NHL Trades 2013: Breaking Down How Ryane Clowe Fits in with New York Rangers

Mike ChiariFeatured ColumnistApril 3, 2013

GLENDALE, AZ - OCTOBER 01:  Ryane Clowe #29 of the San Jose Sharks during the preseason NHL game against the Phoenix Coyotes at Jobing.com Arena on October 1, 2011 in Glendale, Arizona.   The Coyotes defeated the Sharks 3-1.  (Photo by Christian Petersen/Getty Images)
Christian Petersen/Getty Images

With Wednesday's NHL trade deadline approaching quickly, San Jose Sharks forward Ryane Clowe emerged as one of the biggest names available. The New York Rangers decided to take a leap of faith, and while it is certainly a risk, the reward could be well worth it for the Blueshirts.

According to TSN.ca, the Rangers surrendered two second-round picks and a third-round pick for Clowe. One of the second-round picks is conditional, however. If Clowe either re-signs with the Rangers or New York wins at least two playoff series, then it remains a second. If neither of those things come to fruition, it becomes a fifth-round selection.

It can be argued that this move reeks of desperation on the Rangers' part, and on the surface that appears to be the case. New York has wallowed in mediocrity for much of the season and would barely make the playoffs if the season ended today. There is certainly no guarantee that the Rangers will make it, and if that happens, there is no doubt that they'll come out on the losing end of this trade.

Clowe has no goals this season and just 11 assists, so his campaign has been even more miserable than the Rangers'. New York has struggled mightily to score this year, so stout defense and great goaltending from Henrik Lundqvist has often been wasted. There is reason to question whether or not Clowe can help them in that regard.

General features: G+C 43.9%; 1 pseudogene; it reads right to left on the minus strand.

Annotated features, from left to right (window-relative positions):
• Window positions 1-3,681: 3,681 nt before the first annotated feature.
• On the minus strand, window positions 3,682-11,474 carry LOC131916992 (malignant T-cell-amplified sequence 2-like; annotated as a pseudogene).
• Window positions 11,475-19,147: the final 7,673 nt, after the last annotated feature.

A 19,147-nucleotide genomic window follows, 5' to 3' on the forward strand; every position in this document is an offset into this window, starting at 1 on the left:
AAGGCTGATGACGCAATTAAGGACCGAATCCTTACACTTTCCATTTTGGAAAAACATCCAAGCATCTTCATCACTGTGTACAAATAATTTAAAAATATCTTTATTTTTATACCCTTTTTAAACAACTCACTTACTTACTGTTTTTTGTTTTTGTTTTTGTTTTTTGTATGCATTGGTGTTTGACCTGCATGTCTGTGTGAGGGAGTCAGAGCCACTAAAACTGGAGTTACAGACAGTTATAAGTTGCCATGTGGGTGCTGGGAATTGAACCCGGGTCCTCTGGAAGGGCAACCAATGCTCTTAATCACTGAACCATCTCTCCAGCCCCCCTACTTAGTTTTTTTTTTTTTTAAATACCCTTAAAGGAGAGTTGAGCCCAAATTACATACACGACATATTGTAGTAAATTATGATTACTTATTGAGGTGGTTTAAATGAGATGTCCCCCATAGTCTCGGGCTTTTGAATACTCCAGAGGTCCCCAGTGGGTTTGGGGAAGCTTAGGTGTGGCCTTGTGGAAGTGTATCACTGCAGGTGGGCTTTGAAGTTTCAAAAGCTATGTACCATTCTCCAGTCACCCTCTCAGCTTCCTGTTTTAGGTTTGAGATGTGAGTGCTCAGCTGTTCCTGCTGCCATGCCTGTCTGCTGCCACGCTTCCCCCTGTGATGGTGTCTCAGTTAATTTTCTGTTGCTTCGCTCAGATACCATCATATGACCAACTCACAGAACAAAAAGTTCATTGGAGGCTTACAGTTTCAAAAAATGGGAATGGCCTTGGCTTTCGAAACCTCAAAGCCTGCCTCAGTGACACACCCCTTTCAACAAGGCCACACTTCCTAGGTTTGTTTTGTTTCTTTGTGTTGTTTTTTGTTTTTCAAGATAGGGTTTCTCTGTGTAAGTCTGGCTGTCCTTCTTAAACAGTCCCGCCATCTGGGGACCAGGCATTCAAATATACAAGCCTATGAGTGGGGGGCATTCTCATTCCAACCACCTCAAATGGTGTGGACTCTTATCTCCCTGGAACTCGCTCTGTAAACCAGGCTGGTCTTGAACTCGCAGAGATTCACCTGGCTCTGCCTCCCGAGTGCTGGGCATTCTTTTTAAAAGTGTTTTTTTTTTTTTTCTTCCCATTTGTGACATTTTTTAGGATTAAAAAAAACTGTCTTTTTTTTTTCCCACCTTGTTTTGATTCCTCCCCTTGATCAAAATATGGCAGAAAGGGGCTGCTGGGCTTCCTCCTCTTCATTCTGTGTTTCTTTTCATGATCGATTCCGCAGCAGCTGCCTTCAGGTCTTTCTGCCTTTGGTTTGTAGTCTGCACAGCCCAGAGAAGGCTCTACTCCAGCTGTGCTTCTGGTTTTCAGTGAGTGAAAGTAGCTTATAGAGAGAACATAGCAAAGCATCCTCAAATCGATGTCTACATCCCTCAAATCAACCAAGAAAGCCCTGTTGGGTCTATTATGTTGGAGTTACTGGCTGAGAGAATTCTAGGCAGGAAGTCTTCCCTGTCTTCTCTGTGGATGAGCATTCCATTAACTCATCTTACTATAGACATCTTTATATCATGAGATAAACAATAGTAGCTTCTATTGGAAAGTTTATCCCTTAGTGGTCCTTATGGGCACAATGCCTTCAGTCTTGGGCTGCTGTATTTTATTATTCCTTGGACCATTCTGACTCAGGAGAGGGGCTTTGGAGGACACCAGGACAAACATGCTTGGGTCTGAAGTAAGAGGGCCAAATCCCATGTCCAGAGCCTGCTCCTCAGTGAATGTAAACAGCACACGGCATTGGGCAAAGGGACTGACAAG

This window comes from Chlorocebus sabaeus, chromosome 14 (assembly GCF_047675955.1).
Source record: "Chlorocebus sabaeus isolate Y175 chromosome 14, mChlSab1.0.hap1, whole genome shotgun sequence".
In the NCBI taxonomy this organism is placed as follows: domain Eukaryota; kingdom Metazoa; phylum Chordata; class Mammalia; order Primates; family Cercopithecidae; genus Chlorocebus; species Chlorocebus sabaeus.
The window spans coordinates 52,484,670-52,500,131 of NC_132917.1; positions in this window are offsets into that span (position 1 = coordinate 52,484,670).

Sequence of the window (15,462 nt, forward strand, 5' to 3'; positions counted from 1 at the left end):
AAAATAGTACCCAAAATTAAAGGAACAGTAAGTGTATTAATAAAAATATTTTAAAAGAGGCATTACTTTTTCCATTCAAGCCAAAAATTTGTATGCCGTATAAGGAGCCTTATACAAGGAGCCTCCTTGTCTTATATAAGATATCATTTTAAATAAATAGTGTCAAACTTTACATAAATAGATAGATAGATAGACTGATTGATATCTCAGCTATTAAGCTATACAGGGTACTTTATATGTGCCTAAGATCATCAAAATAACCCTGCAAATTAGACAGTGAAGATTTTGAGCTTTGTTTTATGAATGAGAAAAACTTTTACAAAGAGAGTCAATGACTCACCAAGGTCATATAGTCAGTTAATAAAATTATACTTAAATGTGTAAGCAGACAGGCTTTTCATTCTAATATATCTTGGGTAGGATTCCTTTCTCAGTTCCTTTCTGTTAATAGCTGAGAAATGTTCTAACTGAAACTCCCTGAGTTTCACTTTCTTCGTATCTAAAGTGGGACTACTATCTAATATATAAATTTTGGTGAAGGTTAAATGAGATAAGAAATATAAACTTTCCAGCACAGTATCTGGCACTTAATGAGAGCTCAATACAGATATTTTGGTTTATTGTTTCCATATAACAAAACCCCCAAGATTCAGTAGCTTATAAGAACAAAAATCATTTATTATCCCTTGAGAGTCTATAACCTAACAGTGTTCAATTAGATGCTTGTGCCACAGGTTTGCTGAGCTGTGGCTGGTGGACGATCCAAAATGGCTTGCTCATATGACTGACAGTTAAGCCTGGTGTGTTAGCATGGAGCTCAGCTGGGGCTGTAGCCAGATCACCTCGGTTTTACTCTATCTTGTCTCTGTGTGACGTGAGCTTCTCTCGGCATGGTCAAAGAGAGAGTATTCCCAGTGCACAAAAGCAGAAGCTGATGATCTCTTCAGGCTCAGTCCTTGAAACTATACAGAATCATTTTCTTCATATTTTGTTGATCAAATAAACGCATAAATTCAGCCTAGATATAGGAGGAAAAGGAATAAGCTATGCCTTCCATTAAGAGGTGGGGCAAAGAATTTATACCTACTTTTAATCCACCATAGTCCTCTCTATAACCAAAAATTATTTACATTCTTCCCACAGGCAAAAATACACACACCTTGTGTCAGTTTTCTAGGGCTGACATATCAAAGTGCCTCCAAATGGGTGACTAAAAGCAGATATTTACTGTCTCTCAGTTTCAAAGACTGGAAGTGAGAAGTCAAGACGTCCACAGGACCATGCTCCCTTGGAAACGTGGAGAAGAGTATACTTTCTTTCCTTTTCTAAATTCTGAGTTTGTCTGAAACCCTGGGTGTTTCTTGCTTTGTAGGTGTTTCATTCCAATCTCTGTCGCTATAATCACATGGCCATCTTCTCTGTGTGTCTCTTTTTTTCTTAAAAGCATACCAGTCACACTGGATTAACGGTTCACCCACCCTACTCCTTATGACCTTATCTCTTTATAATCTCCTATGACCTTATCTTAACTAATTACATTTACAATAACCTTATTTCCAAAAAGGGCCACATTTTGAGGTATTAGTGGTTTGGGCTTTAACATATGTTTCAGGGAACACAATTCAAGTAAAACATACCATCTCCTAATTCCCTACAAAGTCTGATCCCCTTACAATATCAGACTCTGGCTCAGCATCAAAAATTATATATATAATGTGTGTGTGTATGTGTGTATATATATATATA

The law of averages suggests that a fairly accomplished scorer like Clowe is due to go on a run. That is obviously nothing more than speculative, but he does have four straight seasons with at least 17 goals to his credit, so he has a history of contributing as a secondary scorer. With top-flight offensive weapons like Rick Nash, Brad Richards and Marian Gaborik already in place, a guy like Clowe may be just what the doctor ordered.

New York has several big-bodied wingers on the roster, and at 6'2" and 225 lbs., Clowe fits the mold that head coach John Tortorella likes. If Clowe is afforded the opportunity to skate with some skilled teammates in New York, he should be able to snap out of his season-long slump.

In a lot of ways, Clowe was stuck in a bad situation in San Jose. Secondary scoring has been nonexistent for the Sharks this season, so it hasn't just been an issue with Clowe. Outside of Joe Thornton, Patrick Marleau, Logan Couture and Joe Pavelski, nobody has really lit the lamp for San Jose in 2013.

Clowe simply needed a change of scenery, some new linemates and perhaps a different voice in the locker room. If those factors aren't enough to make him a productive player again, then it will be abundantly clear that his struggles rest firmly on his shoulders. Based on the type of player Clowe has been throughout his career, though, the switch is bound to flip eventually.

It can't be said for sure that the Rangers won't attempt to re-sign Clowe, but this seems like a rental more than anything as Clowe's contract expires after the season. That means the Rangers will definitely have to part with second- and third-round picks. Should the other second come into play upon New York making it through two playoff rounds, that would be a small price to pay.

If the picks that New York surrenders turn into serviceable players down the line and Clowe doesn't work out, then revisionist historians will call it an awful trade. The Rangers had to measure the risk against the reward, though. There are a lot of promising young players already in the system, so it is easier for New York to part with a couple of draft picks than it might be for some other teams.

Even though the Rangers are among the fringe playoff teams in the Eastern Conference, they have the offensive firepower and goaltending necessary to make a deep run. Teams like the Pittsburgh Penguins, Montreal Canadiens and Boston Bruins would probably rather not run into New York early in the postseason, and adding Clowe to the mix makes the Blueshirts even more dangerous.

Time will tell if the Rangers ultimately made the right decision, but with so much talent in place on the current roster, it was definitely worth a shot.


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